In recent years I’ve heard complaints from credible representatives of credible advocacy groups—even elected officials—that they’ve had little luck getting a guest column into the Seattle Times on important issues of the day. Union leaders and educators particularly feel shut out.
It wasn’t always this way. Back before the demise of the P-I, under Jim Vesely’s rule, the editorial page used to at least make an effort to give equal space to opposing views, even those they strongly disagreed with. But current editorial page editor Kate Riley makes little more than a token show of it. Instead, what progressive community leaders usually hear back is sorry, space is tight, there’s a lot of demand, and so the editors have to be very, very selective.
Okay. Maybe. But then how do they explain making room for this rambling guest column blaming our epidemic of mass shootings on the growing scourge of atheism?
Regardless of where our country went wrong, we now have a problem. Many Americans do not believe in an afterlife and divine judgment. Thus, homicide is attractive for revenge and the expression of emotional pain, and suicide is attractive for escape.
First of all, I don’t have the data at my fingertips, but I’m pretty confident that access to rational empiricism is much less strongly correlated with homicide and suicide than access to, you know, a gun. Further, the writer’s whole premise is unsupported by the facts. According to the religion and spirituality website Patheos, most US mass murderers are Christian (though in fact, the most overwhelming common denominator is that they are male). And then there’s the whole thorny history of our species routinely torturing and slaughtering each other in the name of one True God or another. But to be clear, it’s the gun that makes acting on murderous impulses so damn easy and efficient.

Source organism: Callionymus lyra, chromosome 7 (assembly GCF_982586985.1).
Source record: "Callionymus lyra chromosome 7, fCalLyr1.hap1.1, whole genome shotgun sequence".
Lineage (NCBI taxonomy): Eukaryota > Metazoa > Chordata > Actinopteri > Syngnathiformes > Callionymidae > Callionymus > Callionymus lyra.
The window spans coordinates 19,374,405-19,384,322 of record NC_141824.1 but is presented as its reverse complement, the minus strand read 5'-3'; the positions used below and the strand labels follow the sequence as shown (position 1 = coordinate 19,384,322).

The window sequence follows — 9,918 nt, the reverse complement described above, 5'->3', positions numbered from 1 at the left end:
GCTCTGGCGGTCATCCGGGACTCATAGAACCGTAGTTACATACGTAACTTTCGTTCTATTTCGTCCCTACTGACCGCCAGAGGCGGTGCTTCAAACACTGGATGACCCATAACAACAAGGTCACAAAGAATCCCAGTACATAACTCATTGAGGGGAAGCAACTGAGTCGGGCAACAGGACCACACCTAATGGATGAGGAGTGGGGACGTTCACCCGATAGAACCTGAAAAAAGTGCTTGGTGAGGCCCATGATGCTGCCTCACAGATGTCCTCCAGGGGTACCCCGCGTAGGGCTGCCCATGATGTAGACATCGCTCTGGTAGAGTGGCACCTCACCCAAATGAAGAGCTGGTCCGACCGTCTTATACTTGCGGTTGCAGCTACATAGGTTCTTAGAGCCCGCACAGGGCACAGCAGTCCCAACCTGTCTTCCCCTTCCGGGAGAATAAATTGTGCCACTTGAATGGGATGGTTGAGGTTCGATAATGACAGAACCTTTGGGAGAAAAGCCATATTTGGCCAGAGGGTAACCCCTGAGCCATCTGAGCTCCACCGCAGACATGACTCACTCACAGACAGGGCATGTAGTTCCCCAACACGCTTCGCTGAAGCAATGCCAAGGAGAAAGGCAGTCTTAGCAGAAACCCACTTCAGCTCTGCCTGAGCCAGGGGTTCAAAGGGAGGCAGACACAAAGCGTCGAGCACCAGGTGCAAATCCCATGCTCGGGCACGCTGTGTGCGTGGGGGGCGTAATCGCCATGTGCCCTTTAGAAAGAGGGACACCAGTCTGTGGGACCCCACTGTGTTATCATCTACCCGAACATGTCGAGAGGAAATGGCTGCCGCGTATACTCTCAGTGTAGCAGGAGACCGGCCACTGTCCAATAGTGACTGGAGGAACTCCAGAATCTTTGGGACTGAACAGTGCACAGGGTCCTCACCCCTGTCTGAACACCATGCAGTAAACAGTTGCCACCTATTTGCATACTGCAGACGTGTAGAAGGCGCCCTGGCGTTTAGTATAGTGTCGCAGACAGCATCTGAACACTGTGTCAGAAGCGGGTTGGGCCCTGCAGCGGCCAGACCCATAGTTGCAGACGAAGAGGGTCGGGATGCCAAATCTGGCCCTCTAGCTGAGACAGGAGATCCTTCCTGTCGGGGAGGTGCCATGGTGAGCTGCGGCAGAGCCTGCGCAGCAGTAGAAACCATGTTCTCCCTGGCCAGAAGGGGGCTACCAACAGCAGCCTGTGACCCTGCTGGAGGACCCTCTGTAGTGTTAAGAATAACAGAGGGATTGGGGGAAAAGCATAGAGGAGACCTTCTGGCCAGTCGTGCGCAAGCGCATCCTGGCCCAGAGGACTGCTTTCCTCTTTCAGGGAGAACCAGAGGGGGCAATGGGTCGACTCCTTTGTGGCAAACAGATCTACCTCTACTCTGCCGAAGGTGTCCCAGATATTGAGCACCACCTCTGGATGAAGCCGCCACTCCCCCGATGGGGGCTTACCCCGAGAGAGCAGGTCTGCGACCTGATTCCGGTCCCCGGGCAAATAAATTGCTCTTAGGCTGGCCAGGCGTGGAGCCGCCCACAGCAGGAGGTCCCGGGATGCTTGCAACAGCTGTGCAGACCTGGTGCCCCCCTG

And second of all, could you be more bigoted and offensive?
Really. Had she written that “many Americans do not believe in Jesus Christ as their savior,” or had she pointed the finger at Judaism or Islam as belief systems that make homicide “attractive for revenge and the expression of emotional pain” (see, Gaza), the editors would have dismissed her column as the intolerant ramblings of an unrepentant bigot. But paint atheism as the “problem”—and by association, the millions of non-believing Americans like me who identify ourselves as such—well that’s the sort of important civil discourse deserving of rare column inches on the Seattle Times op/ed page! Apparently, non-belief is the only belief system that’s a permissible target of religious hate speech in our state’s paper of record.
I mean, fuck! The same op/ed page that blasts Gilbert and Sullivan as racism beyond the pale of a polite and inclusive society, gives voice to a religious bigot smearing nonbelievers with secular blood libel? It makes me so angry I could shoot somebody!
But I won’t. Because it would be wrong. And not because the Bible forbids it, or because I fear divine retribution in this life or the next, but because I was raised to be in touch with my own empathy and altruism, two traits that are as intrinsic to human nature as violence and revenge. As Rabbi Hillel famously said, “That which is hateful to you, do not do to your fellow. That is the whole Torah; the rest is commentary.” But one does not need to actually believe in the supernatural window-dressing of the Golden Rule to embrace it as the indispensable glue of a just and functional society.
Nevertheless, if like this author (and apparently, the editorial page editor of the Seattle Times), you are a self-satisfied narrow-minded religious bigot who insists that there can be no morality without God, have no fear: I won’t shoot you. Because I have no gun. And thus I have no means of acting upon the homicidal culture of revenge with which you impugn those of us who merely reject the notion of the supernatural. Something to think about if you’re truly interested in protecting your fellow man from senseless violence.